And wondered what the attitude differences are to this


and then how these attitudes are then transferred into this:


Maybe I'm trying to describe the core learning process we all go through to a certain extent?  To me the people in the first you tube video are doing Karate with the dishwasher's mindset, rather than a martial attitude.  Which made me try and define in black and white an actual martial attitude to Karate Kata, which I found harder than I thought.

ethnomethodologists eat your heart out :D

JWT's picture

Hi Paul

What you've asked for this time is rather different to what you asked about before.

An interesting selection of videos.

Video No.1.  I applaud the sheer effort that those chaps are putting in.   They are working hard and they have to be relatively fit to do that.  But... and you knew it was coming... every time I see a little demonstration like that I wonder what their teacher was thinking.  The only thing I can see there is the desire to move fast through a routine.  I could visualise all of them in suit and ties with some disco lights and they'd all look like the embarrassing slightly drunk uncles at a wedding on the dance floor.

Video No.2. I applaud the speed, precision and grace.  That takes skill. Can I see a martial attitude?  Not sure. I can't see any evidence of anything other than a desire to make each move as precise as possible.

Video No.3. Again the technique looks good.  The bunkai is different.  Getting back to the solo Kata though, I can't see any external sign that the practitioner is really thinking about what he is doing as opposed to thinking about performing a movement in sequence.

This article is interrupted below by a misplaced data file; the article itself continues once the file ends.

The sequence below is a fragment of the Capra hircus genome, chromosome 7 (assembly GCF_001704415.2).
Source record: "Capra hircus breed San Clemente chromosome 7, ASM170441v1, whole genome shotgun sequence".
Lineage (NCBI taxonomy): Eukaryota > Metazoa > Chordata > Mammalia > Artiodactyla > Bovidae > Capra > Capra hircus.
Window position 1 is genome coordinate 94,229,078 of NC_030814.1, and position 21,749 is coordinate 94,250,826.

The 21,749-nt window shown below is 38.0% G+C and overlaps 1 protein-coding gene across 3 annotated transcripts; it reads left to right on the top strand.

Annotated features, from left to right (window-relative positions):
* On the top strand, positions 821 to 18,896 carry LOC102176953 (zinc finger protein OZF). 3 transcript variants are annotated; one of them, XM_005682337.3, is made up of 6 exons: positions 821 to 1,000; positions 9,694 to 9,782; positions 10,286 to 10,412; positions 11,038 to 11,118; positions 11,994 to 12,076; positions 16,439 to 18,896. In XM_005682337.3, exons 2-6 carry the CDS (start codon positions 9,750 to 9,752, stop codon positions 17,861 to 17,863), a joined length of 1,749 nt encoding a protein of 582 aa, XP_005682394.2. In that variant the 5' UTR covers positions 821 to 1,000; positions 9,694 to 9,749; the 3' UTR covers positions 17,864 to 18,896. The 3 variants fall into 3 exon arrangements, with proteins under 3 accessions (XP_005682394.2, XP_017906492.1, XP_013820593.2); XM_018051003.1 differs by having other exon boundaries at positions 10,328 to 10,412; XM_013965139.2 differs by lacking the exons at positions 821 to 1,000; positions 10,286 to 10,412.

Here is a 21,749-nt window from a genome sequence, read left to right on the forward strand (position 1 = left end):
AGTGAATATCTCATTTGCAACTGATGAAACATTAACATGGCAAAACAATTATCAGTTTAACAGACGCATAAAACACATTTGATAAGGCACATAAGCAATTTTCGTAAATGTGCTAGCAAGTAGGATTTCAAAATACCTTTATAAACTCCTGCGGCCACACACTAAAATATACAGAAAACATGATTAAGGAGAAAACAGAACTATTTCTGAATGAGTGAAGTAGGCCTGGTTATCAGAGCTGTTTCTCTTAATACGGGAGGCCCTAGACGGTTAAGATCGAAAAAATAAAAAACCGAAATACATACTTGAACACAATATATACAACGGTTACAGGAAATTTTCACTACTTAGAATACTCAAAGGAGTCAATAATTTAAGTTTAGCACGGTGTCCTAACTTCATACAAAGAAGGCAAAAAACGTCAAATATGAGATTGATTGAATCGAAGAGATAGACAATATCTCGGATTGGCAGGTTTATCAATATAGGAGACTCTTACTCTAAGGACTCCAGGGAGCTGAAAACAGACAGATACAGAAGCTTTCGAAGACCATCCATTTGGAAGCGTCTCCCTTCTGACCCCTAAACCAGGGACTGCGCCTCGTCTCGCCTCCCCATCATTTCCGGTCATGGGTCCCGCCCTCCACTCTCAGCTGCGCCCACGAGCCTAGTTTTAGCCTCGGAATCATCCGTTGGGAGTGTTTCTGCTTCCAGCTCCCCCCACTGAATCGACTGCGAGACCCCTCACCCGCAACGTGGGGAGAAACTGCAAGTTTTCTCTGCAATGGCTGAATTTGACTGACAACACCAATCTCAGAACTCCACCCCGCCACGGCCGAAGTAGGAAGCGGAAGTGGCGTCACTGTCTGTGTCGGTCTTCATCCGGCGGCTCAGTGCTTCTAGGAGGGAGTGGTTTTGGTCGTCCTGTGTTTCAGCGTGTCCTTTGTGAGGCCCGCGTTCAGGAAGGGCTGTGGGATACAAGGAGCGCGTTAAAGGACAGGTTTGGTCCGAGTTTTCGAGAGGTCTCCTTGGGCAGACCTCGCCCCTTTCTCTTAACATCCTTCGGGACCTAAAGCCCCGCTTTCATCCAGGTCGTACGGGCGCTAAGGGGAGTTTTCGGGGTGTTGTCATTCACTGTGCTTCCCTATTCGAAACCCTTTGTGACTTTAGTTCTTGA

What am I looking for?  I'm looking for a Kata that doesn't look like a Kata, for movements that are more varied, for more facial expression, more signs that the grey cells are working and that the person is actually 'in the moment'.

Jon Sloan
Jon Sloan's picture

Hey John, your list on attitudes to adopt and the principles/criteria are great. Smart and practical for "karate as self protection".

Regarding those three videos:

Video 1: For whatever purpose they're doing that at such high speed, the speed should not compromise the technique (or more accurately the application of it) like it does with those guys. I have no idea why they'd perform kata like that.

Video 2: As obviously athletic and precise Luca's performances are I do see them as exactly that, performances tailored to the context in which he's doing it - to win a tournament.

Video 3: Decent technique for sure but, again, a strange mix of bunkai.

If you're looking at a solo performance of at least a reasonable level of competent technique, perhaps the only way to tell if there's a martial mind behind it is to question the performer. "Why did you shift your weight there?" "What's the reason for moving your hips that way as opposed to the other way?" "Can you show me how you think that could be applied?" "What parts of that kata are useful if you've been grabbed in a certain way" and so on.

Paul Anderson
Paul Anderson's picture

Thanks for your feedback guys, pondering an answer I'll write up later ...

JWT's picture

Thanks Jon. :)